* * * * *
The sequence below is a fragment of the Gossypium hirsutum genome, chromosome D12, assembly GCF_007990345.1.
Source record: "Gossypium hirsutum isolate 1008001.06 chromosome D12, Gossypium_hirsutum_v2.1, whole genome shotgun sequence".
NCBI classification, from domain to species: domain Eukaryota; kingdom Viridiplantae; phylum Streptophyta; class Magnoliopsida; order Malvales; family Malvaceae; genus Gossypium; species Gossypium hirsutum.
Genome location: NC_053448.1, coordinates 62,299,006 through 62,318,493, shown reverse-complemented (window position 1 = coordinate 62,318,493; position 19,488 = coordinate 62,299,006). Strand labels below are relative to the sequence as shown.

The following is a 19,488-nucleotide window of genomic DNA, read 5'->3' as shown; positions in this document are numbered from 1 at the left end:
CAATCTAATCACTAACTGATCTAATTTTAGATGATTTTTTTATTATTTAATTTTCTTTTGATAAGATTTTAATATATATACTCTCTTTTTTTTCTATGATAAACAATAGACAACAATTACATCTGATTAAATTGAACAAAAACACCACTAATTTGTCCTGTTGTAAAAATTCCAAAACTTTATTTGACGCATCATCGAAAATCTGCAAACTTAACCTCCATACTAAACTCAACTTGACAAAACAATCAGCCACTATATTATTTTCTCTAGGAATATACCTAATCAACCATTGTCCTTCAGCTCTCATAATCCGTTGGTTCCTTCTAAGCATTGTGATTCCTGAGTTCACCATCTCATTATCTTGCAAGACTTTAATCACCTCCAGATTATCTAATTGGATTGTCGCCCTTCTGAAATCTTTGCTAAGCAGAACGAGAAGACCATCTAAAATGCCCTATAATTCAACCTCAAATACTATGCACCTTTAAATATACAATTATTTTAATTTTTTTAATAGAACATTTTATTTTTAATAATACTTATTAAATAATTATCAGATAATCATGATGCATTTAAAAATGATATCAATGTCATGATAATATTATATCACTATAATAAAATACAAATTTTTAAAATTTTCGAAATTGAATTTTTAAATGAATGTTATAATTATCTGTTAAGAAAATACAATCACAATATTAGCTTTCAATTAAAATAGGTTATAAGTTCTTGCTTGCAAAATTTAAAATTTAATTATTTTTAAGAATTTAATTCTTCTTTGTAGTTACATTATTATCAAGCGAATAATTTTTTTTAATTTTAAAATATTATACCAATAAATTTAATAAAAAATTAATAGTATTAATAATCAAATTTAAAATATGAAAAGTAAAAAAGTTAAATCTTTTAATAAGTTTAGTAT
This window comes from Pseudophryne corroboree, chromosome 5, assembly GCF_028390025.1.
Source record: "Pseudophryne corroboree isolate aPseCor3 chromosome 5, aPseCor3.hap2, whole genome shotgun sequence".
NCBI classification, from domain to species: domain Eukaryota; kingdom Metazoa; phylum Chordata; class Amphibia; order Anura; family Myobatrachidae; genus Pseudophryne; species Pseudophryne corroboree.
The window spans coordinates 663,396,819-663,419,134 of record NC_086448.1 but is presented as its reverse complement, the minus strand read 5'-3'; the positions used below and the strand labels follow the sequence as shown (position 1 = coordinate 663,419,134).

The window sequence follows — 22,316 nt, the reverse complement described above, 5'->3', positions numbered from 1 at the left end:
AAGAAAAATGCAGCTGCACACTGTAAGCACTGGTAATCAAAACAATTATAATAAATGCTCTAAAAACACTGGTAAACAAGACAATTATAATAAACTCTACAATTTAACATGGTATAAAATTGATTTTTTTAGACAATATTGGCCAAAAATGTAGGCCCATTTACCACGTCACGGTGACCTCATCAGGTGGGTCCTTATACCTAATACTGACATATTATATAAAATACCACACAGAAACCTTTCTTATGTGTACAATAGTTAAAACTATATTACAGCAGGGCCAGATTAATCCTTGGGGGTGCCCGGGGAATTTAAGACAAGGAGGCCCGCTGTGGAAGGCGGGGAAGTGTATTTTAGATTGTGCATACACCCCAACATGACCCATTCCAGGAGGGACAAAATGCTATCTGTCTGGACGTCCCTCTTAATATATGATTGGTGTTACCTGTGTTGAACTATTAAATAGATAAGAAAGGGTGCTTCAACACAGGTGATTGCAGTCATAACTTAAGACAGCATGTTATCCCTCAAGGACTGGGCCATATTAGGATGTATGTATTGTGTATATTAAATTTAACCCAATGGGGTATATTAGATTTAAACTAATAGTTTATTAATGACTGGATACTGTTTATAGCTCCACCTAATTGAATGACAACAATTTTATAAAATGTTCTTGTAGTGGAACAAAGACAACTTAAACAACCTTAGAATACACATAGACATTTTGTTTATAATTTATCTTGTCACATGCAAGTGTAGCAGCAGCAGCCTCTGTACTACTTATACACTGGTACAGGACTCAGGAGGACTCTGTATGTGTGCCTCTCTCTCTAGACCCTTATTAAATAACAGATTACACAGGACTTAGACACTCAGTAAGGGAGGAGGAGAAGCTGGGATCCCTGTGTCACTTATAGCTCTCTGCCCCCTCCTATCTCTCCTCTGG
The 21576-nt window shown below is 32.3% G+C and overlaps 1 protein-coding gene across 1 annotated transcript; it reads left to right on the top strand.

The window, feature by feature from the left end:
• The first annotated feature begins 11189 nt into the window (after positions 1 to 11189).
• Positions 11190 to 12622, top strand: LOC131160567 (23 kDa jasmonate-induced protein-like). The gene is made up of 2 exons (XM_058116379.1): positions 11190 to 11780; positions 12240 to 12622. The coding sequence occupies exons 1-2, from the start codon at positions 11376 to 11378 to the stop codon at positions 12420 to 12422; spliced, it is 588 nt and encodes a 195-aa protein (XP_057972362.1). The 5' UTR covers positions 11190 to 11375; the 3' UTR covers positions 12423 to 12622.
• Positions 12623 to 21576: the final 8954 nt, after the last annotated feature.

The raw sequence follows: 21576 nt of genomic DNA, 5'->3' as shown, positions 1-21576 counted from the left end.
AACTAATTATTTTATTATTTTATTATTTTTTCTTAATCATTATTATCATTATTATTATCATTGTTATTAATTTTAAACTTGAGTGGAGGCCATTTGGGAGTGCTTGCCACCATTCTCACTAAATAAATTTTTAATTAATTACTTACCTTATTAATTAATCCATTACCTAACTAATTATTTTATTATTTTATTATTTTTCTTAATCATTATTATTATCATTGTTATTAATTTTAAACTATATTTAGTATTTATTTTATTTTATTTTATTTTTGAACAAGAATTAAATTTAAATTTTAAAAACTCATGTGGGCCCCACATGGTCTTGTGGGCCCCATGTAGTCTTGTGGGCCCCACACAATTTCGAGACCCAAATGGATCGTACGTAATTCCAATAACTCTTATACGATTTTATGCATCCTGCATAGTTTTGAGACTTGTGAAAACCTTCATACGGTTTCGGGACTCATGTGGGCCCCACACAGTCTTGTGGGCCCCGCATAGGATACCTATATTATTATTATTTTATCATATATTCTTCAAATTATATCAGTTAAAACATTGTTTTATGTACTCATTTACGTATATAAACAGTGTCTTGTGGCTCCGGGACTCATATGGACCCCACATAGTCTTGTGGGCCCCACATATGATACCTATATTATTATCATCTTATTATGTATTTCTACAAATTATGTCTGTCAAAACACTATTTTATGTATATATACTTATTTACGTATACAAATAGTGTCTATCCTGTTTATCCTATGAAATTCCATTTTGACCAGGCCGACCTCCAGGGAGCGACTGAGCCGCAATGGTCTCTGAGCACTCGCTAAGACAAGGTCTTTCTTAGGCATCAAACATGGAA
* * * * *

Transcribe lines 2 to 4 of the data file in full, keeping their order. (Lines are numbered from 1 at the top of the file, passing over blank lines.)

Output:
Source record: "Gossypium hirsutum isolate 1008001.06 chromosome D12, Gossypium_hirsutum_v2.1, whole genome shotgun sequence".
NCBI classification, from domain to species: domain Eukaryota; kingdom Viridiplantae; phylum Streptophyta; class Magnoliopsida; order Malvales; family Malvaceae; genus Gossypium; species Gossypium hirsutum.
Genome location: NC_053448.1, coordinates 62,299,006 through 62,318,493, shown reverse-complemented (window position 1 = coordinate 62,318,493; position 19,488 = coordinate 62,299,006). Strand labels below are relative to the sequence as shown.